Speaking with Mike Smyth on CKNW's Simi Sara show, Ross said the NDP is using First Nations as a political tool, a strategy he said eventually could end with the government giving Indigenous communities an absolute veto over projects by implementing the United Nations Declaration on the Rights of Indigenous Peoples. Not all conditions have been met, Heyman said. There are eight of them. So far, the company has only submitted three provincial environmental management plans because another five were rejected due to that inadequate consultation.
Despite the government's push for more consultation with First Nations, dozens of bands along the route and private land owners have signed agreements with Kinder Morgan, which has said it plans to begin construction in the fall.
"Until it is completed, they are not able to begin work. They will be in violation of their environmental assessment certificate". It is seeking intervener status in an upcoming lawsuit on the project's approval, and cabinet ministers stressed construction on Crown land can't proceed until all provincial approvals are in place.
There are now two legal challenges that will soon come before the courts.
They've hired well known lawyer Thomas Berger, who some might call "the King of getting to No", to represent the BC government as they seek intervenor status in court cases of those First Nations groups opposed to the project. And the court may now see the unusual spectacle of the party being sued basically pleading "guilty as charged", rather than defending itself.
"And then for a government to come up at the last minute with maybe more rules, basically you're sending a message to all of the industry across the world [that] even if you come to B.C. and follow the rules there's a pretty good chance you're not going to get your project built anyway."
Kinder Morgan's project proposes to nearly triple the number of barrels of oil shipped per day from Edmonton to the shores of Burrard Inlet, increasing from 300,000 to 890,000. It was another massive moment in Canadian history on the environment and Indigenous law fronts.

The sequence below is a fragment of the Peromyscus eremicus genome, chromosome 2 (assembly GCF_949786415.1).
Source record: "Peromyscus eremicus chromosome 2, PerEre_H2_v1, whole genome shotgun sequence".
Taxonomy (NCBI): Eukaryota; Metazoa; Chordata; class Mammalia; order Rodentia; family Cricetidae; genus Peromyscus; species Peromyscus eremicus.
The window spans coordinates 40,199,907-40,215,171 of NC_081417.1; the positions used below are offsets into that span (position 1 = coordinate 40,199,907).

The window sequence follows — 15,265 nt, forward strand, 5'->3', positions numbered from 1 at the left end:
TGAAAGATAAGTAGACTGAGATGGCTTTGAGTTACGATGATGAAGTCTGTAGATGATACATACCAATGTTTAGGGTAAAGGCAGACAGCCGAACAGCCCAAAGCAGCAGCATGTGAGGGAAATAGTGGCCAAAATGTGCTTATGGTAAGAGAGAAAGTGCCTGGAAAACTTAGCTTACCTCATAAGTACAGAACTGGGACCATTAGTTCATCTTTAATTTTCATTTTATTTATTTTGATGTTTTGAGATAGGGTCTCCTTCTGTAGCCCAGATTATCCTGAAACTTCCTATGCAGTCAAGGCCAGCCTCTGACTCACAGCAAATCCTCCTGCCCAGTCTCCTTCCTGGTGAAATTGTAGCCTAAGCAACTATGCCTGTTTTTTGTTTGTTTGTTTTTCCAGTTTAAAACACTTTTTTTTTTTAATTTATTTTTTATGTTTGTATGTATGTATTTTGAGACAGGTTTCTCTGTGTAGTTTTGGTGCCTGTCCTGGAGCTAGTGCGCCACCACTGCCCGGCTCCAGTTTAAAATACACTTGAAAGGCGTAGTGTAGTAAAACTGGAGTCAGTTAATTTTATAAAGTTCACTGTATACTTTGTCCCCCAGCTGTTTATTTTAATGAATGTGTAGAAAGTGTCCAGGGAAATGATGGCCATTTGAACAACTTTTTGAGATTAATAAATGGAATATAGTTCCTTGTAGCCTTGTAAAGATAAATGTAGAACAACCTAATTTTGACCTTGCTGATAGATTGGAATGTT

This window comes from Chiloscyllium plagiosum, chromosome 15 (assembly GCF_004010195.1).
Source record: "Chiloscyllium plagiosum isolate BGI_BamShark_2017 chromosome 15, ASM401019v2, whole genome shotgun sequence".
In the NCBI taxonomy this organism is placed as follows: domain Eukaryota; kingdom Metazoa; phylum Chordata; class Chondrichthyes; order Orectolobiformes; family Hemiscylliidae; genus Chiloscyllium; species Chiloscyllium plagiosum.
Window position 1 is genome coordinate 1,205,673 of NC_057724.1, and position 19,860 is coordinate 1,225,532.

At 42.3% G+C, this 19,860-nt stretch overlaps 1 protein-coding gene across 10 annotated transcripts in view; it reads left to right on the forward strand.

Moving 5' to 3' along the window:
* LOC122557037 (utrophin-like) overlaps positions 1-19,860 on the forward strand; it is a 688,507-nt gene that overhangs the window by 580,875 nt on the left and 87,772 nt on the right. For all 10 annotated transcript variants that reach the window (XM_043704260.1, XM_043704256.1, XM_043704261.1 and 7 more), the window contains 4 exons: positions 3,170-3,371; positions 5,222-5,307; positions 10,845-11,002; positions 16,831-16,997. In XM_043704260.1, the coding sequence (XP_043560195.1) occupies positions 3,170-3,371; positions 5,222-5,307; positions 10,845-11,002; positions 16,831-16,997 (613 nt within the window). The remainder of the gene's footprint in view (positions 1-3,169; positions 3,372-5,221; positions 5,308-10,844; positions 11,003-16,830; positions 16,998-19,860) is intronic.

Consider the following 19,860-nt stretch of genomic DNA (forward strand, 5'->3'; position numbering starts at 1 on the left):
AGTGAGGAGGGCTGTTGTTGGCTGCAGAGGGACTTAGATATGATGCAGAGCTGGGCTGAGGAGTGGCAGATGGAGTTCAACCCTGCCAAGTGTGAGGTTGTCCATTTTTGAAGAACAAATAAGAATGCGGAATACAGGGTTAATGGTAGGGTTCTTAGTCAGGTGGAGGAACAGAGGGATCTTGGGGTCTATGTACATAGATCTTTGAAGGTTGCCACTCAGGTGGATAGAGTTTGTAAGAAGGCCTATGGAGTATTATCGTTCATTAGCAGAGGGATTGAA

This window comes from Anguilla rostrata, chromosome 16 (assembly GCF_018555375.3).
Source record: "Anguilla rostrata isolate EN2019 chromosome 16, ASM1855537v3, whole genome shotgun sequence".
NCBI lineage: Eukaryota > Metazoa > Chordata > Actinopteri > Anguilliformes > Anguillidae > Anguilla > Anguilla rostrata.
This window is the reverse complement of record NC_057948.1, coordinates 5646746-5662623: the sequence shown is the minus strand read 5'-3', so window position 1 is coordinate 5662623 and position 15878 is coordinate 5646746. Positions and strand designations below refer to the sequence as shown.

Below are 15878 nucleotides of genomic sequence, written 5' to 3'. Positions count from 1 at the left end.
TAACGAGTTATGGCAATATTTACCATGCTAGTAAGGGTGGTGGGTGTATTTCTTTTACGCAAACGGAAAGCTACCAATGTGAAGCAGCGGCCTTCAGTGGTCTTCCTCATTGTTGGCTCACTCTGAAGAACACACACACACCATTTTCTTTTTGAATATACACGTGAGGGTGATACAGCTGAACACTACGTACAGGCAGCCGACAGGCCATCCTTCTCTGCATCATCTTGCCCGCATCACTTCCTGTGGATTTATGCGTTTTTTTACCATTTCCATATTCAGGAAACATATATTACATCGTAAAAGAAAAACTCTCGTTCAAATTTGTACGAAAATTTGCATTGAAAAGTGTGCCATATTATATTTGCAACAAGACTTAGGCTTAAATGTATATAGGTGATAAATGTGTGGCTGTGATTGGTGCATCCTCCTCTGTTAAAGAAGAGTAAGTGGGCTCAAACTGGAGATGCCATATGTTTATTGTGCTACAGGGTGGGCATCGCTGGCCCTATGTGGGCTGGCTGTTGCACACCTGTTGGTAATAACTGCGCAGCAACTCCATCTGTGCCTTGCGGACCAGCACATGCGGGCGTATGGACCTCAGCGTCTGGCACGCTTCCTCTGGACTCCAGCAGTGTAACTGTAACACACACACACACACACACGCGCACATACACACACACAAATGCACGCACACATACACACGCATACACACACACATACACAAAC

Heyman said the government's action will take two forms - legal and consultative.
But the project has become entangled in an array of issues and ideals: access to tidewater, future oilsands development, environmental oversight and Indigenous consultations.
"The UNDRIP is not part of that test. I think the courts would look unfavorably on any government using the duty to consult as a foil, particularly if significant third party rights are involved".
Also encouraging is that Kinder Morgan say they aren't going anywhere.
"The company has been telling investors and the media for quite awhile now that construction would start September 1st, and it's now clear that that will not be happening", Stand.earth energy and climate campaigner Sven Biggs said in a news release.
"In the B.C. Green caucus's view, the National Energy Board process that led to this project's approval was profoundly flawed", Weaver said in a statement. "We will continue to explore every tool possible". Antweiler said. "There's no power drill and no jackhammer".
The fight against the pipeline could be an expensive one, and not just because of the legal costs.
The owner, Texas-based Kinder Morgan, wants to triple shipments of Alberta oil through its system to 890,000 barrels per day.